Mississippians are generous when it comes to helping those in need, and they naturally show up to provide assistance following a disaster. Weekends, when many people are off work, usually have the highest number of local and state volunteers. The major concern with volunteerism after a disaster is the hands-on management and organization of all the volunteers. An important first step for a volunteer coordinator is to establish an on-site disaster phone system and publicize contact numbers. This system provides an initial point of contact for volunteers and gives the coordinator a wealth of solid information on incoming volunteers.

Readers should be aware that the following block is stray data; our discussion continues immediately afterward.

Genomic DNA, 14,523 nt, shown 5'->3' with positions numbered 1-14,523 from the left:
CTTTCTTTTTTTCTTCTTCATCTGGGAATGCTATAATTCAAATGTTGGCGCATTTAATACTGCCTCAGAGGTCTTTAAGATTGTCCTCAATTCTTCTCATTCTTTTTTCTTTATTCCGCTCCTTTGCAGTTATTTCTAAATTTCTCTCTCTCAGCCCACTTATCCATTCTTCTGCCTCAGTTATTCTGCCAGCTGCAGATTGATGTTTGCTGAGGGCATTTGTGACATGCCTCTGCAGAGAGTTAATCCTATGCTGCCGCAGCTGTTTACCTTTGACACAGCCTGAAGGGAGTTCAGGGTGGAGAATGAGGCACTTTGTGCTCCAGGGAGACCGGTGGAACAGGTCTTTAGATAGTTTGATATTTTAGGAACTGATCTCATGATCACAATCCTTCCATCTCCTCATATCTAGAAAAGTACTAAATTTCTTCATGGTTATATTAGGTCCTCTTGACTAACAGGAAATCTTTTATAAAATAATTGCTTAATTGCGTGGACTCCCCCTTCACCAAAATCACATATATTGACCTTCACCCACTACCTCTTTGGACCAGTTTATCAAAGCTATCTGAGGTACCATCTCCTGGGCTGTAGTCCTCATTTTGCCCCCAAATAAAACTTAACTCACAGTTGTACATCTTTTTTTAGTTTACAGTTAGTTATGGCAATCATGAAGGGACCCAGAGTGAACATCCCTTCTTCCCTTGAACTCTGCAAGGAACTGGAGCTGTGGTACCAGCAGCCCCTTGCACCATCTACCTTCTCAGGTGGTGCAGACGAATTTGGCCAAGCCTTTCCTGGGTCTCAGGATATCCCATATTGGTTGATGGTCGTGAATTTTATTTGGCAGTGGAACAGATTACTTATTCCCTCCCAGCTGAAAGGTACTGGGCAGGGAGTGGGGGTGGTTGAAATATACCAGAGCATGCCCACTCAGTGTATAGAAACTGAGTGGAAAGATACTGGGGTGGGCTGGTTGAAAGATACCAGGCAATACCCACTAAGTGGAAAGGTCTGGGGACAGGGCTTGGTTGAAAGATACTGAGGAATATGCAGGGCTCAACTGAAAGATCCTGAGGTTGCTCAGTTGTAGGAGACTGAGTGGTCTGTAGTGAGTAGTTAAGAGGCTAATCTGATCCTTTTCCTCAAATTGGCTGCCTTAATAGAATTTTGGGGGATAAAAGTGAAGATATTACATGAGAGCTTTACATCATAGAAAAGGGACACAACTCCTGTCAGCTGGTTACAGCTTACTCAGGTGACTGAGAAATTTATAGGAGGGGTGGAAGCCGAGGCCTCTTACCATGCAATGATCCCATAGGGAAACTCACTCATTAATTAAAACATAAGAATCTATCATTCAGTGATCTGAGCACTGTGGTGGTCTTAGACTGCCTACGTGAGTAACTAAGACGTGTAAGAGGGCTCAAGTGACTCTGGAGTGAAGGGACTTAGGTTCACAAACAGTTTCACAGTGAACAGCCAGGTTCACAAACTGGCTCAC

Volunteers are key to many aspects of a standard disaster management structure organized under the Incident Command System (ICS). They help reestablish infrastructure by clearing and sorting debris; establish and operate points of distribution (PODs) by organizing, inventorying, loading, and unloading supplies; and organize long-term recovery by helping renovate, restore, and—when necessary—rebuild homes. Volunteers also manage and sort donated goods and food; organize transportation for volunteers or affected individuals; and deliver supplies to those impacted by the disaster.

The Volunteer Coordinator’s Responsibility